Saturday, April 2, 2011

Review: Inglorious by Joanna Kavenna

Joanna Kavenna won the Orange Prize for New Writing for this book. I have to be honest: I didn't care for it at all. It's about Rosa Lane, a 35-year-old journalist who, after the death of her mother, quits her job, gets dumped by her boyfriend, and overdrafts her bank account, all in the name of a mid-life crisis. Rosa is pathetic. She finds herself inert, unable to take action, mindlessly writing the same to-do list over and over. I just wanted her to DO something, to quit procrastinating, quit thinking about it. And her descent into madness is frightening and depressing to watch.

The book isn't very long, but it took me almost a month to finish it, because when I put it down, I found myself dreading picking it back up. It was just too sad for me. And, really, Rosa was too frustrating to me, as I am a person of action. I prefer to tackle problems head-on and find a solution, rather than sitting around, moping about it. However, it may also be that her situation hit a little too close to home. When my husband was diagnosed with MS last year, I suffered through my own depression for several months, in which I found myself unable to even open the mail on a daily basis. Worry about our finances, now that he wasn't working and the medical bills were piling up, seemed to be all I could think about. Now, unlike Rosa, I did eventually take action...I got a second job, began working extra hours at my current job, did whatever I could do to keep the finances stable. And maybe that is my frustration with Rosa: even during the worst period of my life, when I wondered some days if I could even get out of bed, I still took control of the situation, instead of letting it take control of me. And I wanted Rosa to do that: to grow a backbone, let go of Liam (her ex), talk to someone about her mother's death, find a job, find a place to stay, pay down her debt...and she just didn't.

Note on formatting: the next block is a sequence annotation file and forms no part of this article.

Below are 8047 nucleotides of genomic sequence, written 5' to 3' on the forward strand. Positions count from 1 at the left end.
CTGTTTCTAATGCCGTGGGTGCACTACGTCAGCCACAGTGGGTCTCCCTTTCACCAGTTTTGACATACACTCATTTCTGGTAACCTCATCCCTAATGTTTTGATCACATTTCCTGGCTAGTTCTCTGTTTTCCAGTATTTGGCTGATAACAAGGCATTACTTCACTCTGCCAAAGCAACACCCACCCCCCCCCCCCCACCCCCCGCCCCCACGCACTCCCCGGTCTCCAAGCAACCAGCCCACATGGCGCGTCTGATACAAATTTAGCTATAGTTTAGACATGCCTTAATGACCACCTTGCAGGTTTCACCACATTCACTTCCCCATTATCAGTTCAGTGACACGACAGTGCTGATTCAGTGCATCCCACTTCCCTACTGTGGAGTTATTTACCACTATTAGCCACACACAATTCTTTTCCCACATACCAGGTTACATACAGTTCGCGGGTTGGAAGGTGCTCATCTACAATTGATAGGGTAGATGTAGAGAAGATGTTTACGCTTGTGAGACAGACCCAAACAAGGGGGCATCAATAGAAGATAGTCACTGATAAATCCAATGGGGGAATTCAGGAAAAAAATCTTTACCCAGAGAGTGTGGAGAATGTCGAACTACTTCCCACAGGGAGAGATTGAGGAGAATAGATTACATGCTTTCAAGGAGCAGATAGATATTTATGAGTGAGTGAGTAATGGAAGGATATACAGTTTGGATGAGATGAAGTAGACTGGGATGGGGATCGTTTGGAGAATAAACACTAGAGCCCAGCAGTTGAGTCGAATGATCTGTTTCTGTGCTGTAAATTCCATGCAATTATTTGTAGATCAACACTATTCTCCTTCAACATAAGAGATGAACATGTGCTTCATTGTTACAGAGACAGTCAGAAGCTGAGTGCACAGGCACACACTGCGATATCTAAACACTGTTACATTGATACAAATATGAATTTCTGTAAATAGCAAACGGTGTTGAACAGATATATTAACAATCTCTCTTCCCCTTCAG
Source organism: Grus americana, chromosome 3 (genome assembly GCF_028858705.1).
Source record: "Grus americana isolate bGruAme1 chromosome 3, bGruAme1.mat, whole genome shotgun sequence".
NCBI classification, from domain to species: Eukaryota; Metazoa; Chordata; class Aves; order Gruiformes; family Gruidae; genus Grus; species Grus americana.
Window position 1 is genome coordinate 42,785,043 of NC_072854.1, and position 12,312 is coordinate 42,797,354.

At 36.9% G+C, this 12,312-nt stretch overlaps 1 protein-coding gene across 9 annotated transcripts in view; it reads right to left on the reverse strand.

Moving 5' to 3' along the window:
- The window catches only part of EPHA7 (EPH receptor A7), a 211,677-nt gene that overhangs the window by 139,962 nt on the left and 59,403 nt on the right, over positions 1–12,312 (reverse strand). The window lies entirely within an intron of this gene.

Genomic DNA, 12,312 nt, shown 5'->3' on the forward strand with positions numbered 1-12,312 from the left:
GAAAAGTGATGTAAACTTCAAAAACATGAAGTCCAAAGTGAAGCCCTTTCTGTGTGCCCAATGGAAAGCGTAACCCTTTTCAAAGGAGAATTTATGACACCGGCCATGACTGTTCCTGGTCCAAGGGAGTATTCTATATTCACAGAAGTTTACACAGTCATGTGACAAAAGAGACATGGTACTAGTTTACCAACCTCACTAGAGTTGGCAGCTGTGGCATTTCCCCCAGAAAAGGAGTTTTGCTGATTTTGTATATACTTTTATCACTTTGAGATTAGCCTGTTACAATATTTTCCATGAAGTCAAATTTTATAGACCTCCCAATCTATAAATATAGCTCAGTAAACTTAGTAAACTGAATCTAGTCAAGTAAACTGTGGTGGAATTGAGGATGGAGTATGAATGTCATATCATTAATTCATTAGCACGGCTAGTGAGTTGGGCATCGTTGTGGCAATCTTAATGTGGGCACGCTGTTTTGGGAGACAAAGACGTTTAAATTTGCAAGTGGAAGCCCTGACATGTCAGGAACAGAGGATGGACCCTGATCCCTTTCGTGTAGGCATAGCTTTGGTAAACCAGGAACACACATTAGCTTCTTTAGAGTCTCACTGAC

Overall, two out of five Whatevers. I wish I could rate it higher, because the writing was lovely, but I just. didn't. like it. Perhaps it was simply the wrong time for me to read it. Recommended for those who like glimpses of insanity, and literary, philosophical reads.

Edited to add: I bought this book.



NerdGirl said...

I admire you for sticking through to the end of the book. I've gotten to the point of just putting down the book when I actively dislike the protagonist. I had to put down "Weekends at Bellevue" because I just wanted to shake the doctor/author for her whiny self-indulgent tone. I give you 5 out of 5 whatevers for getting to the end of the book!

Lexi said...

I think I kept reading because I was looking for that point where it started to get better. And it really never came, sad to say. There was some hope at the end of the book, but I love happy endings, and I wouldn't catergorize the end of this book as one.